Last Thursday here at HLSwatch Dr. Matthew J. Blackwood argued, “A standard curriculum and accreditation process for under-graduate and graduate programs focusing on homeland security will assure quality control.” Read his blogpost and related comments here.
I am opposed to a standardized curriculum and skeptical about quality “control” in higher education, but enthusiastic regarding the potential for accreditation. Accreditation usually does not — and to my way of thinking, should not — imply a standardized curriculum.
Others commenting on Dr. Blackwood’s blogpost have suggested it would be premature to settle into a standardized curriculum. I concur. Moreover, reading Dr. Blackwood leaves me doubting tight standardization is what he was meaning to suggest. The exemplar he offers is the Accrediting Board of Engineering and Technology (ABET). Quick references were made to other professional accrediting bodies. In each of the professions he points to there is a diversity of curricula and a track record of educational innovation.
The American tradition of higher education accreditation is federalist — even individualist — in its values. It seeks to cultivate comity and mutual respect through institutional transparency and explicit communication. As explained by the Council for Higher Education Accreditation (CHEA), “The higher education enterprise and our society thrive on decentralization and diversity of institutional purpose and mission.” Different institutions or different programs within institutions can pursue considerably different purposes and missions and still be accredited.
Fundamental to accreditation is clarity of vision, mission, and purpose while demonstrating coherence and consistency in executing vision, mission, and purpose.
Demonstration of coherence and consistency is achieved through programmatic self-study and peer review. The internal process of periodic self-study encourages faculty, administrators, students, and others to take seriously their program’s stated vision, mission, and purpose. The external and usually collaborative process of peer review encourages both accountability and the cross-breeding of good ideas across the field. More on these processes are available from a CHEA document entitled: An Overview of US Accreditation.
Precisely because homeland security is a still emerging and ill-defined profession a meaningful process of accreditation could be immensely helpful. Accreditation — properly undertaken — encourages communication, collaboration, and ongoing consultation between and among a range of institutions and programs. Too many so-called HS programs are, as Dr. Blackwood noted, retreads of preexisting academic offerings. Accreditation would discourage this. There is a lack of discussion regarding vision, mission, and purpose. The accreditation process should encourage much more serious attention to these foundations.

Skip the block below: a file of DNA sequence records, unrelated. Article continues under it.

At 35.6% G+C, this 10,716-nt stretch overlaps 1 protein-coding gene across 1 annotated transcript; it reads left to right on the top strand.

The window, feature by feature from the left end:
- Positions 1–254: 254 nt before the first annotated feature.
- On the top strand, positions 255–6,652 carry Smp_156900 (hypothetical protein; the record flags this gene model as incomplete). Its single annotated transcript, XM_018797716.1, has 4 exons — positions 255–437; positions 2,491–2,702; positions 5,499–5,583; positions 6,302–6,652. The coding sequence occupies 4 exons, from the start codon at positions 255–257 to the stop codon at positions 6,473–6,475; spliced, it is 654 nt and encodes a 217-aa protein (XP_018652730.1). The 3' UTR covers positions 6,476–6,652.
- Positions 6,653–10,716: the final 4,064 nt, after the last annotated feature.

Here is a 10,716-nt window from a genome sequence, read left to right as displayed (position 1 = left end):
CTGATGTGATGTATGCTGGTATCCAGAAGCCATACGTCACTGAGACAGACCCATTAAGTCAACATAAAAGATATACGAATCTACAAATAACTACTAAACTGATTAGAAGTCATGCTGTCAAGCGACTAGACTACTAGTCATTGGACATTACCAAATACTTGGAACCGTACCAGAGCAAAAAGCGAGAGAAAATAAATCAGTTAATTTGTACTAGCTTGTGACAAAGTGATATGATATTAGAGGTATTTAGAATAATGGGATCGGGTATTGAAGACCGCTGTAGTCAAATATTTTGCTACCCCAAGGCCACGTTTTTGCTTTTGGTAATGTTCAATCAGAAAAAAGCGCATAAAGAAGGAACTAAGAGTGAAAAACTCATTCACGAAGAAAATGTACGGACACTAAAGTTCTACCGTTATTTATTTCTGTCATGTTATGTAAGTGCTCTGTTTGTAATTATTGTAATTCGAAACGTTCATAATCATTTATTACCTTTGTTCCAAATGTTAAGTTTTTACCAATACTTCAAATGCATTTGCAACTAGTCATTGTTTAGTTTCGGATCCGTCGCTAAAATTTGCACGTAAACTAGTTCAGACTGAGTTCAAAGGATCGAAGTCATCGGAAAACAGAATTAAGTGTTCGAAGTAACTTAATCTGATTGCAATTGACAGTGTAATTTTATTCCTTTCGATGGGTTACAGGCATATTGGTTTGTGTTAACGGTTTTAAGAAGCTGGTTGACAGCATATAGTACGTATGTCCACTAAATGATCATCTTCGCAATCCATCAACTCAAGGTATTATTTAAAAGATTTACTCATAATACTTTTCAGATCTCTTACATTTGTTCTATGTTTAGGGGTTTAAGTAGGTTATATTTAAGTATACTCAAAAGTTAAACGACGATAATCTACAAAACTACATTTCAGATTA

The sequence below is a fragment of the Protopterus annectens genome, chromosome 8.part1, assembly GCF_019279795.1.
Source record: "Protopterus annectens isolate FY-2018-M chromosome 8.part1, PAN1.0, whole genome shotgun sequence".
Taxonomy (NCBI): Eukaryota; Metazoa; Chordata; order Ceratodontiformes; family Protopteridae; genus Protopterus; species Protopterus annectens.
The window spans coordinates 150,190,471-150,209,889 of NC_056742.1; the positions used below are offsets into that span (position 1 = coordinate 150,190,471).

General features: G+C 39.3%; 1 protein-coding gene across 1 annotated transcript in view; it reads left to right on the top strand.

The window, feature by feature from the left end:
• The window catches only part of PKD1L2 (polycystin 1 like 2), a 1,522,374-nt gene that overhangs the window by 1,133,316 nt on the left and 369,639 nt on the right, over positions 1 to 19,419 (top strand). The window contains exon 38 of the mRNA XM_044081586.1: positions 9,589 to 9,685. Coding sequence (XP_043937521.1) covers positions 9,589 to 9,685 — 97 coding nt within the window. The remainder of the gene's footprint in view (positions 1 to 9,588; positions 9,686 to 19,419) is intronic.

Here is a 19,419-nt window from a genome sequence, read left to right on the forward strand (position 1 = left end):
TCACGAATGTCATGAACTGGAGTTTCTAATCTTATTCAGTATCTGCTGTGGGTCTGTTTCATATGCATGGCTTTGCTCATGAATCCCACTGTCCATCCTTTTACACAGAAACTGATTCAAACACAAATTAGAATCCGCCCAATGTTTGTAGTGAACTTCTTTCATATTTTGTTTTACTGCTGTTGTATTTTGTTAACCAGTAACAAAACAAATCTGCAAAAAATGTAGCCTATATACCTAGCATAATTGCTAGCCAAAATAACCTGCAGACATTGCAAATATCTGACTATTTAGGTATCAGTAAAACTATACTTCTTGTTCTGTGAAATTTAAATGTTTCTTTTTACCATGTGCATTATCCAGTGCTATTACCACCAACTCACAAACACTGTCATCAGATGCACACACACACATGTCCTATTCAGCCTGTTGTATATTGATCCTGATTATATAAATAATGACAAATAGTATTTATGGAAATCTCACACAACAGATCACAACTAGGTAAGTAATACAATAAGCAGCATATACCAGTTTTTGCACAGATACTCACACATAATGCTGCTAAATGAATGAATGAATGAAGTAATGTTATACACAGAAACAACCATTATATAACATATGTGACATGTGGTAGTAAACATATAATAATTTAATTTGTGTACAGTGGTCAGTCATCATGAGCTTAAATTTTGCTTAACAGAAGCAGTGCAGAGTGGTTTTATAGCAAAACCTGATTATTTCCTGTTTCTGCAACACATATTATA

In most of the world educational quality assurance is a governmental function focused on minimum equivilencies. In the United States private accreditation arose as a voluntary process of self-improvement and mutual consultation. When mindfully and honestly engaged (not always the case, it is true), accreditation encourages diversity and confidence in the value of diversity.
Accreditation empowers innovation by asking innovators to be explicit regarding their goals. The innovators are then required to defend their plans, processes, and procedures for achieving the goals to those with an ability to ask probing questions.
In the vast majority of cases, accreditation is a process that encourages self-correction around each program’s unique sources of meaning.
In the long-run the nation’s security and liberty would very much benefit from a serious and sustained argument over the vision, mission, and purpose of homeland security. This is unlikely to occur — and could be unwise to principally occur — within the Department of Homeland Security. The accreditation process can provide a conducive national setting for practitioners, academics, policy-makers, private citizens, and others to engage in inquiry, exploration, and rigorous mutual recognition of different — but equally valid — visions, missions, and purposes for homeland security.